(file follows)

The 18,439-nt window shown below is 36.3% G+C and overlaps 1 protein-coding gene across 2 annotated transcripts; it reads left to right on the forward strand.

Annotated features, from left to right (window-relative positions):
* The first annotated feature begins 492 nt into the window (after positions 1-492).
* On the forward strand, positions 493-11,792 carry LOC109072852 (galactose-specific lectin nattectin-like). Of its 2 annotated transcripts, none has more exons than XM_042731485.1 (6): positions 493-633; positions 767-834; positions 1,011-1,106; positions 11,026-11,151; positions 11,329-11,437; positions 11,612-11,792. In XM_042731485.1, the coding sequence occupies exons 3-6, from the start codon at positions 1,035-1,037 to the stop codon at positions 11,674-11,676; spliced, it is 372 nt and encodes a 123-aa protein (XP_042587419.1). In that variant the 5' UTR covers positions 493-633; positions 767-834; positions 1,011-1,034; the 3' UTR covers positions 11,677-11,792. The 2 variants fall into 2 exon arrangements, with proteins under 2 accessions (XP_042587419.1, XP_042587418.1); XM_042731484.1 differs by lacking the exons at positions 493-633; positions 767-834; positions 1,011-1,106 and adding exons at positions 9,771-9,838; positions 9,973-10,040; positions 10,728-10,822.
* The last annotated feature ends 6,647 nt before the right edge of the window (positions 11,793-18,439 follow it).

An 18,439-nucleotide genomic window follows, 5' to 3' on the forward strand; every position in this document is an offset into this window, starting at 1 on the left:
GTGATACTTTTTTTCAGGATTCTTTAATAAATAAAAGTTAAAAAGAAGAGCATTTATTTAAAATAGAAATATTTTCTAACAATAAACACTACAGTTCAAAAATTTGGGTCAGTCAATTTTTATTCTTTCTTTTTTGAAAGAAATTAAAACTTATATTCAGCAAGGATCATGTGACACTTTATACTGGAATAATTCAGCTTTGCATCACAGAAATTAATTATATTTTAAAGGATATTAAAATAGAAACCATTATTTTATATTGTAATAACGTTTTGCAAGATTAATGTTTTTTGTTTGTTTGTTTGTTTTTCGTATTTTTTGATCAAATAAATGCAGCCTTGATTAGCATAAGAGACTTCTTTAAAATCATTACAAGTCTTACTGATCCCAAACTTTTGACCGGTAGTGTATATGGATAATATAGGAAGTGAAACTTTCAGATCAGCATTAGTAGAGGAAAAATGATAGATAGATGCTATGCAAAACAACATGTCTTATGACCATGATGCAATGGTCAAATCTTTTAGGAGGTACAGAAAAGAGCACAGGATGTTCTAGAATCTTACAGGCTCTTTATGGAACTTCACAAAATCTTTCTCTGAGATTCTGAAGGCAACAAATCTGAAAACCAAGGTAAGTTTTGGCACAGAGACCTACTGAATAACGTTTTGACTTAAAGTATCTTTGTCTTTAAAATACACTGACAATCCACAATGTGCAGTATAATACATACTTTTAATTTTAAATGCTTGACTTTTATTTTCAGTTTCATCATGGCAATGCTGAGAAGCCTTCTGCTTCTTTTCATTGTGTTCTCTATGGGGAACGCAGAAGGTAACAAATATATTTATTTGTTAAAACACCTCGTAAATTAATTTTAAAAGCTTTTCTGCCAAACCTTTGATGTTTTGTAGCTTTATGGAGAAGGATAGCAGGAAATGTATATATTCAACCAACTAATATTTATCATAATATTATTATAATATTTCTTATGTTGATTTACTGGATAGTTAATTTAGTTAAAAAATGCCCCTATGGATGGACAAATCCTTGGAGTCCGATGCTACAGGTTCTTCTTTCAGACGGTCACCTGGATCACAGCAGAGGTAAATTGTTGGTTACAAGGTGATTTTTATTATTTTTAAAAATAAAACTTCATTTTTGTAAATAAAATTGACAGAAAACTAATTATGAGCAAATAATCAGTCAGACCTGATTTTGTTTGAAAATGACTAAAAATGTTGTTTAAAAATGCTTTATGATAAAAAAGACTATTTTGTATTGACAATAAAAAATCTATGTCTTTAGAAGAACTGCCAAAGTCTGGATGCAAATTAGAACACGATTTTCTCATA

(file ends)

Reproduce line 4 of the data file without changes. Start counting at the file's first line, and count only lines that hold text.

* On the forward strand, positions 493-11,792 carry LOC109072852 (galactose-specific lectin nattectin-like). Of its 2 annotated transcripts, none has more exons than XM_042731485.1 (6): positions 493-633; positions 767-834; positions 1,011-1,106; positions 11,026-11,151; positions 11,329-11,437; positions 11,612-11,792. In XM_042731485.1, the coding sequence occupies exons 3-6, from the start codon at positions 1,035-1,037 to the stop codon at positions 11,674-11,676; spliced, it is 372 nt and encodes a 123-aa protein (XP_042587419.1). In that variant the 5' UTR covers positions 493-633; positions 767-834; positions 1,011-1,034; the 3' UTR covers positions 11,677-11,792. The 2 variants fall into 2 exon arrangements, with proteins under 2 accessions (XP_042587419.1, XP_042587418.1); XM_042731484.1 differs by lacking the exons at positions 493-633; positions 767-834; positions 1,011-1,106 and adding exons at positions 9,771-9,838; positions 9,973-10,040; positions 10,728-10,822.